Your Marketing Plan is an Extension of Your Growth Strategy

Your Marketing Plan is an Extension of Your Growth Strategy - A picture of a plant growing out of a pile of coins

How are you going to grow? Where will you focus your efforts? By how much will you grow and how is that potential revenue split amongst niches, departments or team member?

Many accounting firms know they need to grow. However, they don’t know what exactly that looks like. And, unfortunately, hoping and wishing is not a strategy. Neither are random marketing plans, created in a vacuum and not tied back to a bigger strategy. The best accounting firm marketing plans will drive the revenue outlined in your growth strategy. This is especially important when staffing challenges make growth as a whole much more strategic. Today, it’s about smart growth and not growth for growth’s sake. That requires strategy.

Start by Developing a Growth Strategy

Some CPA firms actually detail out a growth strategy as part of the firm’s overall strategic plan. Review this document to see what it may contain about where growth will come from. That’s what accounting marketers need to build plans upon. If it’s not there, then you need to develop a growth strategy.

This is typically a longer-term vision that keeps you focused. Base this strategy on data. Some things you’ll want to review before documenting a strategy includes:

Revenue segmentation

Account for every dollar of your revenue in a matrix where each row is a specific service you provide and each column is an industry or buyer type you serve. Understand what services and industries make up the biggest percentage of your revenue and pay attention to what services are most popular for what industry and vice versa.

Market share

Understand how much market share you have in each industry and/or buyer group you serve. Also look at your marketplace as a whole to see the size of any new potential targets. Think regionally and nationally, too, since you can service clients anywhere.

Competitive analysis

Once you see where you have a strength and where potential exists, make sure you look at the competitors in that space, even those outside of your geography. You don’t want to go into a highly competitive area if there is another area just as strong with less competition.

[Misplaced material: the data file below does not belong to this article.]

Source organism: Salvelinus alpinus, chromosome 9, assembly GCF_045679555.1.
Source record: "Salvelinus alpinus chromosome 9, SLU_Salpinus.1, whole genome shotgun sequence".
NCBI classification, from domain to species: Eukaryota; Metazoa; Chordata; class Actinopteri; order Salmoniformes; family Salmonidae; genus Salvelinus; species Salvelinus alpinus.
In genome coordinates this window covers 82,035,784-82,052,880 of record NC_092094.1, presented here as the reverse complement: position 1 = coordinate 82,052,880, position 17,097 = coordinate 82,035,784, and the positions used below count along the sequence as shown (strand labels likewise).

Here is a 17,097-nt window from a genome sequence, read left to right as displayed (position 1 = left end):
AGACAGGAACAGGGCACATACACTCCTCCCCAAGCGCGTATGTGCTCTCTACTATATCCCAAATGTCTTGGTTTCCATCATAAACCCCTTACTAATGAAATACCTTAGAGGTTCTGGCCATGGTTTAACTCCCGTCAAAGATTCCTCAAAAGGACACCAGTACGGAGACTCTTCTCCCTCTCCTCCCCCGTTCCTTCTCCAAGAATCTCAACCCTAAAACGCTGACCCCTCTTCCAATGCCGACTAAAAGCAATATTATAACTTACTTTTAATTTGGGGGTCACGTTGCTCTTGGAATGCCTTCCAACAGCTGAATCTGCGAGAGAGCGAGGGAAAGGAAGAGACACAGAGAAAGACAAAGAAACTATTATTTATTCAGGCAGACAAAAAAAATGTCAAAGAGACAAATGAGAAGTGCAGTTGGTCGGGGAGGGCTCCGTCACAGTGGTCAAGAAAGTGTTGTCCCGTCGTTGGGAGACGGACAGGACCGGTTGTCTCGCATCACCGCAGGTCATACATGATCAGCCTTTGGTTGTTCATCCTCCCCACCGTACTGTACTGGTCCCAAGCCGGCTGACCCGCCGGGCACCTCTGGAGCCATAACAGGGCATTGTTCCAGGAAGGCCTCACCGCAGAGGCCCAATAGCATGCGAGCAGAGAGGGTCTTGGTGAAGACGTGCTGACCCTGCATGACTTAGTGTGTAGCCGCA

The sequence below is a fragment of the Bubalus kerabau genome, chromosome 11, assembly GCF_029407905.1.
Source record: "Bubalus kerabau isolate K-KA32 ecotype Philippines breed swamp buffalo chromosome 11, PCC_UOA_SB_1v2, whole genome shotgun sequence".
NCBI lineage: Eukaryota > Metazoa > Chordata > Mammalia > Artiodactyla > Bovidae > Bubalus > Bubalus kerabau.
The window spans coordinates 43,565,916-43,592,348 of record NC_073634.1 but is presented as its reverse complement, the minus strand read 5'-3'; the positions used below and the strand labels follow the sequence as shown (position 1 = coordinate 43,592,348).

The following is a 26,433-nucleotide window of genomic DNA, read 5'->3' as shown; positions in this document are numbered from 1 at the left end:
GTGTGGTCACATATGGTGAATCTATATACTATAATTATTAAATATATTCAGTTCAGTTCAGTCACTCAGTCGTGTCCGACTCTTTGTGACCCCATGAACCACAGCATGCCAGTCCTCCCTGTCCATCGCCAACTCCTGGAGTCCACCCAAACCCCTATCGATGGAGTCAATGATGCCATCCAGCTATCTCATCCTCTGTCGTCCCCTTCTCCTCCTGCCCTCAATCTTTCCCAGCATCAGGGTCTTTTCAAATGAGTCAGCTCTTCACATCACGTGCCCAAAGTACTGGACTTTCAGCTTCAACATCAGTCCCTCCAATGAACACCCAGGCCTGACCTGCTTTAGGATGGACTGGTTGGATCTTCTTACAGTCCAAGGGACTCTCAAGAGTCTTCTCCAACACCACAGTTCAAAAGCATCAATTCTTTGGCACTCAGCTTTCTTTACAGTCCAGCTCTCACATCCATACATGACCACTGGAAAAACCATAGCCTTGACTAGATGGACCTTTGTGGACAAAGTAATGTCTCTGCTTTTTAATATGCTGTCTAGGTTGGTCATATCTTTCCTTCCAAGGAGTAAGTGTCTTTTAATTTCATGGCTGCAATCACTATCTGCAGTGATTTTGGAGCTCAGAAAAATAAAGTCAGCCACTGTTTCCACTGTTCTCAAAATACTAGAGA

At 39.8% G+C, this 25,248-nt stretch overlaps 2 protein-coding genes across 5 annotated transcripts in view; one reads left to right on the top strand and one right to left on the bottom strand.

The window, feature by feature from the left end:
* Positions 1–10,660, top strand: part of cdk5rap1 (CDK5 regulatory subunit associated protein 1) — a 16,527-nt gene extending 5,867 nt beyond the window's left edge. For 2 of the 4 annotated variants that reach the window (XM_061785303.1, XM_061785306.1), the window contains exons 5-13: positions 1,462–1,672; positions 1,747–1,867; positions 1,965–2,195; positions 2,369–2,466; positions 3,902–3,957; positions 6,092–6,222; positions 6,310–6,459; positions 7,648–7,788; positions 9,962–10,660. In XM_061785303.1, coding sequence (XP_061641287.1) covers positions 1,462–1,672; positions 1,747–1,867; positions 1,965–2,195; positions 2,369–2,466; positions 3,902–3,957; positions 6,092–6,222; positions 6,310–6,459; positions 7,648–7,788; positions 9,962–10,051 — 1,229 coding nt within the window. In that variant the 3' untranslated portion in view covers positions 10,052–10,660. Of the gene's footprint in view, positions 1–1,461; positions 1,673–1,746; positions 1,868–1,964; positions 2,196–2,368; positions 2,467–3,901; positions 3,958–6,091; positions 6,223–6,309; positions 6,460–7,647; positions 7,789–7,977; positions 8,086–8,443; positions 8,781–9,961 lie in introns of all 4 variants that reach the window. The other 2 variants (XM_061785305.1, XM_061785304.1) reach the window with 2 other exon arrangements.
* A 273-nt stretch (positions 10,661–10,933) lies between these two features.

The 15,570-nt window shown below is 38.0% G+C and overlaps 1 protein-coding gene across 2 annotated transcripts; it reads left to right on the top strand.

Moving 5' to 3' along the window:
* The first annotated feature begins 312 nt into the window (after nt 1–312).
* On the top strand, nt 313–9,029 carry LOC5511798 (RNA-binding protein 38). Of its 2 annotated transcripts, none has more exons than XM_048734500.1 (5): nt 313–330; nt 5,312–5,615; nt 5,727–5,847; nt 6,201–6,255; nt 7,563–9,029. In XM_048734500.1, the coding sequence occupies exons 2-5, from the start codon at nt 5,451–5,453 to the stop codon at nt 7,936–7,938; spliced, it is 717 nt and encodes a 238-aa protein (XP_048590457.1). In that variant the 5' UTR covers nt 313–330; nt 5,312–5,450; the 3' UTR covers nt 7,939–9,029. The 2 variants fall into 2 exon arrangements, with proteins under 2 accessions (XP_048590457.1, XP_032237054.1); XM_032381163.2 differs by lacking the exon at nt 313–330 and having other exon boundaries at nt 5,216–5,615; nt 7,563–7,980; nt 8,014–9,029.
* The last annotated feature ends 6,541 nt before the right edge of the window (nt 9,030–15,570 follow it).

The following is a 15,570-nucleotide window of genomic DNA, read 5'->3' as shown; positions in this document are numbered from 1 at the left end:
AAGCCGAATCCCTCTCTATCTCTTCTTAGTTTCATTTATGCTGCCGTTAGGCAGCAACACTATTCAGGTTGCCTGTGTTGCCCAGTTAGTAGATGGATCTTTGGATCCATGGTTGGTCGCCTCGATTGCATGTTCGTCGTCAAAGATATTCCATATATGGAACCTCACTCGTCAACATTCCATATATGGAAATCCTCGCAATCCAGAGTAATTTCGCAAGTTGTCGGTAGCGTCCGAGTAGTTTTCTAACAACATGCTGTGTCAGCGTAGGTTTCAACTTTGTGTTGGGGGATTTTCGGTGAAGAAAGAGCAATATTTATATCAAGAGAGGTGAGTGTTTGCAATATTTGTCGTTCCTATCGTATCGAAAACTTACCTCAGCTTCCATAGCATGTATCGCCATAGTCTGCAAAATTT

Marketing budget

You spend on what matters. What is that today? And what might you be willing to give up (unless you’re willing to increase your overall budget) to spend on those areas targeted for growth?

This is great data that should give you some perspective about where you should be focusing efforts for growth, but this alone is not your strategy. You have to then compare these findings to the people you have on your team. Do have the right leaders in the areas you want to target? Are these people willing to learn new things and try new ways? Are they willing to roll up their sleeves and do the work and make the sale? This serious inward analysis is needed to solidify your strategy, even if that strategy involves brining new people into the firm to lead. Hence, buy-in of CPA firm leadership to a defined growth strategy is mandatory.

A Marketing Plan Drives Growth Strategy

With a growth strategy in hand, you can develop a marketing plan that works to drive that strategy. No more dabbling in a bunch of different things when you can double-down your focus on those areas that matters to firm leadership.

Think of your marketing plan as a roadmap to firm growth. Start with where you are today and where you want to go in the future (your growth strategy), and use the plan to detail how you’ll get there. Luckily for you, a lot of the homework needed to put together a marketing plan was completed as you detailed your growth strategy.

The main components of a marketing plan include:

  1. Know what you’re aiming to accomplish from a big picture perspective and make them SMART (specific, measurable, achievable, relevant and time-bound). These get to what you’ll do.